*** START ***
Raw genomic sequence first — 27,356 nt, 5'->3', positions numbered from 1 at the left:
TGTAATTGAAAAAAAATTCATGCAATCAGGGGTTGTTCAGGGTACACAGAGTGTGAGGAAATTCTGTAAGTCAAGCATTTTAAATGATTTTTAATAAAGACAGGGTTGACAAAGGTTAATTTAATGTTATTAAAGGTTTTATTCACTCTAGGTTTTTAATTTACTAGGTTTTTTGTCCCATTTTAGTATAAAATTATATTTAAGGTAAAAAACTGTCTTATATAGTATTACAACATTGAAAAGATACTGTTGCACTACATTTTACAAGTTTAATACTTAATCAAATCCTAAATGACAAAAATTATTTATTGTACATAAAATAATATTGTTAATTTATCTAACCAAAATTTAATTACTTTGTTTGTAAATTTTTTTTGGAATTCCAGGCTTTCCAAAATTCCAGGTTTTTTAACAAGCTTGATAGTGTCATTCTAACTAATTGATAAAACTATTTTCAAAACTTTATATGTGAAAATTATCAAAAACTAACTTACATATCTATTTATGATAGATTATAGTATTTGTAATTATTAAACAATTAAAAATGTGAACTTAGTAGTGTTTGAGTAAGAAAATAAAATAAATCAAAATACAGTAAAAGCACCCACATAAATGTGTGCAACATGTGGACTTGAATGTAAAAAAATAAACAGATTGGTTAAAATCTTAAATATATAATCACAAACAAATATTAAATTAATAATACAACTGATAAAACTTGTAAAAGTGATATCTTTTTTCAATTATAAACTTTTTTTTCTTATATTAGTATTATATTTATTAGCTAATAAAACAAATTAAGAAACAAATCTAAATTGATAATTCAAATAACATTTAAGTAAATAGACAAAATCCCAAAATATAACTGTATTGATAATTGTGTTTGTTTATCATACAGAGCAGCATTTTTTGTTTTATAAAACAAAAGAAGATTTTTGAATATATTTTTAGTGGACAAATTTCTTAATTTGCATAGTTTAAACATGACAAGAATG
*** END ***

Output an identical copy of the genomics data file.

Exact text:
Raw genomic sequence first — 27,356 nt, 5'->3', positions numbered from 1 at the left:
TGTAATTGAAAAAAAATTCATGCAATCAGGGGTTGTTCAGGGTACACAGAGTGTGAGGAAATTCTGTAAGTCAAGCATTTTAAATGATTTTTAATAAAGACAGGGTTGACAAAGGTTAATTTAATGTTATTAAAGGTTTTATTCACTCTAGGTTTTTAATTTACTAGGTTTTTTGTCCCATTTTAGTATAAAATTATATTTAAGGTAAAAAACTGTCTTATATAGTATTACAACATTGAAAAGATACTGTTGCACTACATTTTACAAGTTTAATACTTAATCAAATCCTAAATGACAAAAATTATTTATTGTACATAAAATAATATTGTTAATTTATCTAACCAAAATTTAATTACTTTGTTTGTAAATTTTTTTTGGAATTCCAGGCTTTCCAAAATTCCAGGTTTTTTAACAAGCTTGATAGTGTCATTCTAACTAATTGATAAAACTATTTTCAAAACTTTATATGTGAAAATTATCAAAAACTAACTTACATATCTATTTATGATAGATTATAGTATTTGTAATTATTAAACAATTAAAAATGTGAACTTAGTAGTGTTTGAGTAAGAAAATAAAATAAATCAAAATACAGTAAAAGCACCCACATAAATGTGTGCAACATGTGGACTTGAATGTAAAAAAATAAACAGATTGGTTAAAATCTTAAATATATAATCACAAACAAATATTAAATTAATAATACAACTGATAAAACTTGTAAAAGTGATATCTTTTTTCAATTATAAACTTTTTTTTCTTATATTAGTATTATATTTATTAGCTAATAAAACAAATTAAGAAACAAATCTAAATTGATAATTCAAATAACATTTAAGTAAATAGACAAAATCCCAAAATATAACTGTATTGATAATTGTGTTTGTTTATCATACAGAGCAGCATTTTTTGTTTTATAAAACAAAAGAAGATTTTTGAATATATTTTTAGTGGACAAATTTCTTAATTTGCATAGTTTAAACATGACAAGAATG